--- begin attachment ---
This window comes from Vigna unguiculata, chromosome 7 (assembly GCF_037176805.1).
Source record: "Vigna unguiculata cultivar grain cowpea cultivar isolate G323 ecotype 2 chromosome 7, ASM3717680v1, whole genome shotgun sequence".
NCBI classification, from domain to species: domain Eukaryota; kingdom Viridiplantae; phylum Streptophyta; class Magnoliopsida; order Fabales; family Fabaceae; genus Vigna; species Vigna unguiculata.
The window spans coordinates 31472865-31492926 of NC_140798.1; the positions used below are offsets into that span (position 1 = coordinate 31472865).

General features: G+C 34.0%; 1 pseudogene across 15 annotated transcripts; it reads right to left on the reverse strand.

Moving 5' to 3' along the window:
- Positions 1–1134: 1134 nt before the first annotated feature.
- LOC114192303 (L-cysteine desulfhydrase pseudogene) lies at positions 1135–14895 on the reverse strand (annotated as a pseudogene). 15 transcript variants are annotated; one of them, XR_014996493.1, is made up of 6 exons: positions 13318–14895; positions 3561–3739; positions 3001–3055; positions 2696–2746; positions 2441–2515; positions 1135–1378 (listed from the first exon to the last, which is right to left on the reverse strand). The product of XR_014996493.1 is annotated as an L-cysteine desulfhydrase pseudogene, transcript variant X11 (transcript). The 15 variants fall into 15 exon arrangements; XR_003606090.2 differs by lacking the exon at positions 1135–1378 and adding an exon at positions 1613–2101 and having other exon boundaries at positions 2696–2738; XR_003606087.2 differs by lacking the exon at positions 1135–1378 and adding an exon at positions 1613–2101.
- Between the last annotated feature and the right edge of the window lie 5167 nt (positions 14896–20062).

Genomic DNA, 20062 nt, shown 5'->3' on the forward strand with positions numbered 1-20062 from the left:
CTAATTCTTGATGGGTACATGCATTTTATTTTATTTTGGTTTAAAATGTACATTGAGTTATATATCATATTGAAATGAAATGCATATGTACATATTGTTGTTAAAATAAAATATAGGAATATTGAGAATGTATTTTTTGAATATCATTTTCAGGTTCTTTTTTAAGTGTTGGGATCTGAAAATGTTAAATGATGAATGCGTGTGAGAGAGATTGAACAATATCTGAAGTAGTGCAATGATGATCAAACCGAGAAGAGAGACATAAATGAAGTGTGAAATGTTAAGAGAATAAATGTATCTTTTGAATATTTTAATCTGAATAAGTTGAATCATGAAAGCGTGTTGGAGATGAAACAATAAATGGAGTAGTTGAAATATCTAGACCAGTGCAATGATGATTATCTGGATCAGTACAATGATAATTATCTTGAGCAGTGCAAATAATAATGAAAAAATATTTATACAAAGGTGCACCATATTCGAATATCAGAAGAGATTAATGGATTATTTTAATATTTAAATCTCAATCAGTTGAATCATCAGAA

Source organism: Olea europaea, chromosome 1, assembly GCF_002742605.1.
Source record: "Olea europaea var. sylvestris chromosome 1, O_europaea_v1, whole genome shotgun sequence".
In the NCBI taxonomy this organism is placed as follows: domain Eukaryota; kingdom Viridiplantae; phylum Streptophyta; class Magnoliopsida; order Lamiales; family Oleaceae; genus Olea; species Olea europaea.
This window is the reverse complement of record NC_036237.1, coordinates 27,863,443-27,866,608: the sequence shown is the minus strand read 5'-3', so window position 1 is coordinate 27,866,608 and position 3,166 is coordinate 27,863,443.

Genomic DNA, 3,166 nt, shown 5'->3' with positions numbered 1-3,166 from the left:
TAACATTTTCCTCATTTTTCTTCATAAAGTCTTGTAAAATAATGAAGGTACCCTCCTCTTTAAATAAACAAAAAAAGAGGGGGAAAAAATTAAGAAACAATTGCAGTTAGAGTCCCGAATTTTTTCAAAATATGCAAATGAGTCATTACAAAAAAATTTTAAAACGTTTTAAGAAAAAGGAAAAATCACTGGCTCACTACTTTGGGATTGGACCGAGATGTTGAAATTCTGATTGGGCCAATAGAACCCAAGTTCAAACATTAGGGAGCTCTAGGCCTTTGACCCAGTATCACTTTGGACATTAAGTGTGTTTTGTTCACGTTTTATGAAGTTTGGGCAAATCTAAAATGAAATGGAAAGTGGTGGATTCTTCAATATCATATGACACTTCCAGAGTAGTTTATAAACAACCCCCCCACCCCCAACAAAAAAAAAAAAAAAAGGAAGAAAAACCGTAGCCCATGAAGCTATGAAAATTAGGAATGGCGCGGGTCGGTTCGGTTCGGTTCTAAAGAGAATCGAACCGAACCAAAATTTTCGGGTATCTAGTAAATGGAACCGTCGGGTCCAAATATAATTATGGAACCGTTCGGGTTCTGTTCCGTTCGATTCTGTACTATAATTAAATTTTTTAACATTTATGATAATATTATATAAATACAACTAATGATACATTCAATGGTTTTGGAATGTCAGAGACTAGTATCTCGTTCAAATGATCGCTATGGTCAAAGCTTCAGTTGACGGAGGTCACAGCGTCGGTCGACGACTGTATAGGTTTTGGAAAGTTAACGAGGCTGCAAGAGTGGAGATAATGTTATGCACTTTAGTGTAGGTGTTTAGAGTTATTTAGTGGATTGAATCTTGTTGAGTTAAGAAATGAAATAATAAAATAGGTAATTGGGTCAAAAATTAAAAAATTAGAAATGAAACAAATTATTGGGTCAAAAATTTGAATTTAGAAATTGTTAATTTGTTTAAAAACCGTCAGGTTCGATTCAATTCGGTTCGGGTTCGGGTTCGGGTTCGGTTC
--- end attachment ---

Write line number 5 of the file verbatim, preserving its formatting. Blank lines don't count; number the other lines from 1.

General features: G+C 34.0%; 1 pseudogene across 15 annotated transcripts; it reads right to left on the reverse strand.